Some college students head to Cancun for spring break to experience the raucous atmosphere of one of Mexico’s most popular party destinations.

Others volunteer to bring solar energy to needy communities on the Navajo Nation.

Earlier this month, 11 Fort Lewis College students installed 32 solar panels on the Ojo Encino Chapter House, the main community-gathering place for the chapter, about two hours south of Durango off U.S. Highway 550.

“It was a very meaningful trip, bringing together sociology and engineering students in a way to benefit regional needs,” said Rebecca Clausen, professor of sociology.

The idea for the project began last fall when Tim Willink, tribal programs manager for GRID Alternatives, gave a speech at FLC about the company’s goals to bring solar to Native American communities in need.

Willink said earlier this week the company’s National Tribal Solar Program has helped more than 40 communities receive solar energy while at the same time provide tribal members and students with real-life experience.

“In general, the vast majority of tribes out there are looking to solar as a potential strategy for energy development,” he said. “They are excited about the opportunity to learn how it works and how to develop energy plans.”

Willink went to the Ojo Encino to build a relationship, wanting to make sure the project had buy-in from the community.

Ojo Encino is a small “chapter,” which is similar to a township, with a dispersed population of about 700 people in the southeastern corner of the Navajo Nation, about 25 miles west of Cuba, New Mexico.

As is the case with most communities within the Navajo Nation, jobs are hard to come by and poverty can be high. Many people in the chapter have to travel 120 miles to Albuquerque for work, said chapter manager Gloria Chiquito.

So the prospect of introducing solar energy, which is cheap and renewable, is a welcomed one. This particular project focused on the chapter house.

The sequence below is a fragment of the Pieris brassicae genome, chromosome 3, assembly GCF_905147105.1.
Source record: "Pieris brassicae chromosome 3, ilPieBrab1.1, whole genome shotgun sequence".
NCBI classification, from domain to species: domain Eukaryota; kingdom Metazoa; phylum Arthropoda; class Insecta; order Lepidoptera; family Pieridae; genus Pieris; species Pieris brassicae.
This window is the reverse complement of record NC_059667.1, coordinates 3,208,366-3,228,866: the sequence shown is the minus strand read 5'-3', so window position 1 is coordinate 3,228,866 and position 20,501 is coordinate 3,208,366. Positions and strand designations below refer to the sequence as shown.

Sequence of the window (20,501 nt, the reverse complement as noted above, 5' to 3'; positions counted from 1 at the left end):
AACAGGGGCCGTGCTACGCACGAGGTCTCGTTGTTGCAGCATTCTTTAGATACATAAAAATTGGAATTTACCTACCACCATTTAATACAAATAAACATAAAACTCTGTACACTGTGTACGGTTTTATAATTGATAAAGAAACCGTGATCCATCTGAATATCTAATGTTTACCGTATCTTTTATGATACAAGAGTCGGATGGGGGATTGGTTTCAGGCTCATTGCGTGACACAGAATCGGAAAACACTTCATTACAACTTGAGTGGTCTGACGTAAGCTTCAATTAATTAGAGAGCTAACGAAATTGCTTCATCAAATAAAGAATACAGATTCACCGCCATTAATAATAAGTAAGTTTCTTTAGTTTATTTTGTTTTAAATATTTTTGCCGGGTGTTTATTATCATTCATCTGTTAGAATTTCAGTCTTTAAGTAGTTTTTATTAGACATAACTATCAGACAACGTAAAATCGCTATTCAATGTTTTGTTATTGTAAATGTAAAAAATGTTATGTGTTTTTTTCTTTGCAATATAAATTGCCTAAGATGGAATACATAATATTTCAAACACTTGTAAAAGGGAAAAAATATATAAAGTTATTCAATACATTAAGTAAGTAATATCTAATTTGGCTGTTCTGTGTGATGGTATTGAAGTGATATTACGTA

“We’re excited to see the billing on this solar set up and comparing with previous bills,” Chiquito said.

For FLC, the project blended students from a variety of majors to take into consideration the cultural, political, land and resource issues involved with a project like this, said Laurie Williams, a physics and engineering professor.

“When we talk about energy, it’s not just a technical problem and … we can’t approach it with one lens,” she said. “This project hits all those points so uniquely, and that’s why it was so perfect for FLC.”

Denyce White, an environmental studies major, immediately took to the idea of the project after hearing Willink speak in the fall. She said there was a lot of interest in doing projects locally for communities in need.

“A lot of students who are Native American ... don’t want to travel to different countries,” she said. “Why not do projects here locally on the reservation?”

James Sumpter, a junior in engineering who grew up on the Navajo Nation, said the project shows Navajos don’t have to leave behind their culture to further themselves as people.

“Growing up, you always talk about getting an education and coming back and giving to our people,” he said. “Since college, I’ve really thought about how to do that, and then this opportunity came up.”

From March 5 to March 8, students helped install the solar panels at the Ojo Encino Chapter House. GRID contributed more than $20,000 for equipment and labor. FLC pledged $5,000 to the project through the dean of Arts and Sciences, Jesse Peters. The only other costs were groceries, which were covered by the Engineering Department, Clausen said.

“In-kind contributions were from the Ojo Encino Chapter House for letting us stay for free in their building, use their kitchen, wood stove, and prepare a special meal for us on the last day,” she said.

Willink said the solar panels are expected to reduce the chapter house’s energy bill by 75 to 80 percent annually. With more than 300 days of sunshine on the Navajo Nation, it makes sense to use solar energy.

“It’s a clean, renewable form of energy that has savings that stays in the community,” he said.

White said members of the Ojo Encino chapter were receptive to the new form of energy. She said it’s ingrained in Navajo teachings to practice mindfulness in the environment you live in.

“There’s a responsibility to care for the world we live in, to be good stewards of the land,” she said. “And we’re living in a time where we need to try to work with those things to move forward.”

Williams said she is hoping to offer the Solar Spring Break program annually to benefit the Navajo Nation.

“Everyone came home with ideas and goals met, thoughts of the future,” she said. “What better educational experience could you have?”

Ojo Encino’s Chiquito said she hopes bringing solar to the chapter house is just the first step in developing more affordable forms of energy. Many people there live off Medicaid or a fixed income – any little bit helps.

“We have elderly out there struggling with light bills, some get lights shut off. Maybe this way it would help their costs, and that’s what I’m hoping to see,” she said. “It’s a whole new ball game with the solar.”


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